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And they said that squeezing 16 hrs of walking in Kerry down to two and a half minutes could not be done. Pah! I grimace menacingly in their general direction.

Here is the video of the walk. Right here, right now.

I’m back from a three day sojourn in south Kerry, walking 71 km in aid of cancer research. The format of the event this year was different from previous years, in that we were based in the same location for the whole weekend, with all walks terminating in Kenmare. We were brought to our starting point by bus from Kenmare each morning. (Kenmare is a smashing little town in south Kerry, a short distance from some of the most superb scenery in the country. If you are thinking about a trip to Ireland, it is an absolute must-see).

Moll's Gap

Moll's Gap

On Friday we travelled from Moll’s Gap to Kenmare. It was a relatively easy road walk, with the final few kilometers trudging through the hills above Kenmare. The distance was 17km, so it wasn’t too difficult. Conditions on the hills were very wet (no surprise given the rain of the last few weeks).

Lauragh to Kenmare

Lauragh to Kenmare

Saturday was the most challenging walk. We started out from Lauragh in the Beara Peninsula, and we had to overcome two hills and a long road-walk before we arrived, exhausted and footsore, into Kenmare about 8 hours later. The conditions were quite challenging, in that the ground underneath was either rocky, or very loose or sodden wet. Nevertheless the scenery was spectacular, the temperature was just right and the rain stayed away.

IMG_3322 - Old Road 1

Old Kenmare Road

Sunday was the last of the walks, from Torc Waterfall outside Killarney to Kenmare along the Old Road. This is an absolutely fantastic walk, although not for the faint-hearted. It’s a trek of about 21 km, but at times the scenery looks like something out of Disneyland. The most challenging part of the route was the end – a steep incline then decline on hard road, when my feet were shouting at me “no more”! Sunday was our wettest day. In Kerry they don’t get the kind of rain we are used to. They don’t do drizzle, or moist weather, or soft days. No, in Kerry it’s the Real Thing. From dry to drenched in 0.6 milliseconds.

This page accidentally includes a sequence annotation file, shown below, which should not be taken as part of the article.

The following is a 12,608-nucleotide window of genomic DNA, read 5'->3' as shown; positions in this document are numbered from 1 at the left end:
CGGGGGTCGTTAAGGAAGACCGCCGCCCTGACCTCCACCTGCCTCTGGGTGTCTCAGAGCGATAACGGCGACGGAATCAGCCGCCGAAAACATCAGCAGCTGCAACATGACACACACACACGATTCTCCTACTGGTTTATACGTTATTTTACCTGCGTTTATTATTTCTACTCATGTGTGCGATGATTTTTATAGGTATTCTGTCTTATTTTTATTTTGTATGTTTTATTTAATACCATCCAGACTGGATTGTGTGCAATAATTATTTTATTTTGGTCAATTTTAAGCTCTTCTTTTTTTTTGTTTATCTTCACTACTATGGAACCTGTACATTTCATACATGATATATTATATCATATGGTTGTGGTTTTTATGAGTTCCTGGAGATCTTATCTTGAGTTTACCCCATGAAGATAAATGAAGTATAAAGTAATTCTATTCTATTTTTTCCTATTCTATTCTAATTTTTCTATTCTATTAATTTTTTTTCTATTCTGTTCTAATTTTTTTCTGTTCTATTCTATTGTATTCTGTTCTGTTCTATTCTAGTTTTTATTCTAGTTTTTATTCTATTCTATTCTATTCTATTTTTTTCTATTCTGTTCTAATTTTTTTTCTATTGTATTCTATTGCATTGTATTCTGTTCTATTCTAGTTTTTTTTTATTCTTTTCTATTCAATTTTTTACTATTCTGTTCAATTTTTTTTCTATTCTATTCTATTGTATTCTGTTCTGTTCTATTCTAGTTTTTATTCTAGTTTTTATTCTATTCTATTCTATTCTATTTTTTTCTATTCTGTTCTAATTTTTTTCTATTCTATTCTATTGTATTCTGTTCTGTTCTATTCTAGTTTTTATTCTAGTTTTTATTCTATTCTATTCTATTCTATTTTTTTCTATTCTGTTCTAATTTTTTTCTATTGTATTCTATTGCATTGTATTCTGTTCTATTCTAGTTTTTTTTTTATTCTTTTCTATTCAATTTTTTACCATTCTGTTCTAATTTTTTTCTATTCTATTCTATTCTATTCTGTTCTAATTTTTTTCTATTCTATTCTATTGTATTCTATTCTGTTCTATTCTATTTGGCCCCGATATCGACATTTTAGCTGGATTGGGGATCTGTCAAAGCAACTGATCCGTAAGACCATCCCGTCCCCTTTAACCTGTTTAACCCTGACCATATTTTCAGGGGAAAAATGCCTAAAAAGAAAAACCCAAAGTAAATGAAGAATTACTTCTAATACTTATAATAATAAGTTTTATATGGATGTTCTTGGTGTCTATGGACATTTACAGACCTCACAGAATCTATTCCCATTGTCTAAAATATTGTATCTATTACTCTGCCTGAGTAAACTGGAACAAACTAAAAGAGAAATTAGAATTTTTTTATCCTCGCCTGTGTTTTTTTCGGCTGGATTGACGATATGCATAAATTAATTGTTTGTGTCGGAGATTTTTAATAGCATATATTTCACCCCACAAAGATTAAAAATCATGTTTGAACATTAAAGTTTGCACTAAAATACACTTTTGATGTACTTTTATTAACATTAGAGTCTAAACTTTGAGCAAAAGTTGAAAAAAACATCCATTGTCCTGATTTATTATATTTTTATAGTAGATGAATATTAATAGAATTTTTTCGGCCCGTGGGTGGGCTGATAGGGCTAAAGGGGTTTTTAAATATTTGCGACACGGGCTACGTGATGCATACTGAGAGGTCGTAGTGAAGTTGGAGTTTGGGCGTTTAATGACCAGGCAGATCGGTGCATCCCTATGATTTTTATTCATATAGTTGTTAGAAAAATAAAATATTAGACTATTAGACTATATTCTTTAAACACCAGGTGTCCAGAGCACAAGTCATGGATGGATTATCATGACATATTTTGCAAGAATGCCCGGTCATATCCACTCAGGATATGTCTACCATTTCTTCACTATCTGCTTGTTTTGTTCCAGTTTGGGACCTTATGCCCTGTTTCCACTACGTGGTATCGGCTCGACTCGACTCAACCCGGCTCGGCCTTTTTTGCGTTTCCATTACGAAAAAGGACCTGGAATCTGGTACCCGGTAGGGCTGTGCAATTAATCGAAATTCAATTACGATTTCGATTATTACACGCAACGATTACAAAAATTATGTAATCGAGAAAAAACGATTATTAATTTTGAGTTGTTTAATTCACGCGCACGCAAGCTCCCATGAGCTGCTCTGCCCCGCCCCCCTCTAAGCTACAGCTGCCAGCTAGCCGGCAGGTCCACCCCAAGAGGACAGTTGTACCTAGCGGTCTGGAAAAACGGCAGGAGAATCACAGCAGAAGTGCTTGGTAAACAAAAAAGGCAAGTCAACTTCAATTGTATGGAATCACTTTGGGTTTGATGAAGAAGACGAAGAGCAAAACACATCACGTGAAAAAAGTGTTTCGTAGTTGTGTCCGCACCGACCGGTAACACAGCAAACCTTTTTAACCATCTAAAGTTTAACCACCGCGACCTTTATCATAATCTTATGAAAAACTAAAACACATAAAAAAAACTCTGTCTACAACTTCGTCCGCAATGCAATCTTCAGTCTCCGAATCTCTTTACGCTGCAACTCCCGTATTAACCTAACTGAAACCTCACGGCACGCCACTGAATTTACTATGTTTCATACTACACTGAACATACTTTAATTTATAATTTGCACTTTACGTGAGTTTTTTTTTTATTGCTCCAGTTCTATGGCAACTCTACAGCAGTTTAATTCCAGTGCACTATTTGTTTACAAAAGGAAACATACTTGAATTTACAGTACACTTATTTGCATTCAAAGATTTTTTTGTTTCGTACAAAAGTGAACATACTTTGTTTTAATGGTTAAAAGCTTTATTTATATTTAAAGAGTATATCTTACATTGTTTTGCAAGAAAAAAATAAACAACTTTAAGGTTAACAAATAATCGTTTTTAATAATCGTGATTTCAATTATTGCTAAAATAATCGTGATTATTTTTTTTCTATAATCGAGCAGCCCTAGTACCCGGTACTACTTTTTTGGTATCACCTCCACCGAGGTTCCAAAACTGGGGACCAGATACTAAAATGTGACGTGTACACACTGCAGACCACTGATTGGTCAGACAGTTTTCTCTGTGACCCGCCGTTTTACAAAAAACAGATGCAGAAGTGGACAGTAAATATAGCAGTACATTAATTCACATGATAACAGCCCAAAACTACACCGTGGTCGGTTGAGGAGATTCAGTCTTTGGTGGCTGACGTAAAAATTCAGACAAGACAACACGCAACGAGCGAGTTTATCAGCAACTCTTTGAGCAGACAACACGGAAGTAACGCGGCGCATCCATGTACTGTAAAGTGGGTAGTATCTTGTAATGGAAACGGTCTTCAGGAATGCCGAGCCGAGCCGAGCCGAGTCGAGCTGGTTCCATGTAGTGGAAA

IMG_3328 - Silver Bullets

All in all, a fantastic three days. I feel great from the walk, the company was great and I have to say that the organisation was fantastic throughout. I’ve had enough bananas and flapjacks to last me a lifetime.

If you would like to do something big for charity in 2010, or you just want a weekend to remember, this is the thing to do!

On Sunday I participated in an annual charity walk from Ballycotton to Ballinrostig in Co. Cork. It’s a pretty special occasion because it is the only time in the year that walkers are permitted by the local land-owners to hike the route. As the video below will testify, the scenery is quite stunning. It’s not the easiest of walks – you have to negotiate quite a few barbed-wire fences – but the end is definitely worth the effort. The weather on Sunday was unseasonably good, which helped greatly. 

So here is the video. Enjoy!

Sunday brought us from Kenmare to Killarney along the old road, a distance of around 18km. It took us through some of the best scenery that Ireland has to offer.

The terrain was excellent for long distance walking. Gravel paths, railway sleepers and flagstones kept our tormented feet well away from the worst of the boggy land.

The path is very interesting. Trees emerge from the bog in unusual places, abandoned homesteads dating back to the time of the famine are common, and we walked through a narrow glen in one place that seemed to come right from the movie “Darby O’Gill and the Little People”.

After a number of hours we descended the steps by Torc Waterfall. Only a few minutes to go. Or so I thought. We still had Muckross Estate to get through.

And finally, the Brehon Hotel, the finish line, and a chance to take off our boots at long last..

Update: Video of Day 3